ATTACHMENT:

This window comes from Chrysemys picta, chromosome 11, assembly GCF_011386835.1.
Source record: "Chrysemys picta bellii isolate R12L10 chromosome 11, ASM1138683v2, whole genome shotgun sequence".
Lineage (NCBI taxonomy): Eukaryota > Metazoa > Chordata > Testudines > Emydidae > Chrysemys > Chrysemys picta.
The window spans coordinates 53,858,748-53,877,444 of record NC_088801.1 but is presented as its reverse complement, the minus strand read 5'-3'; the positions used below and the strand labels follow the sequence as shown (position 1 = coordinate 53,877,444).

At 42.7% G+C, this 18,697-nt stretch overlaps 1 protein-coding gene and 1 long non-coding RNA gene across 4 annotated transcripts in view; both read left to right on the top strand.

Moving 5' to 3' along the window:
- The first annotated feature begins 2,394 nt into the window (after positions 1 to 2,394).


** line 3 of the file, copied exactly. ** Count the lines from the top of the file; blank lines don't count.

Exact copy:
Lineage (NCBI taxonomy): Eukaryota > Metazoa > Chordata > Testudines > Emydidae > Chrysemys > Chrysemys picta.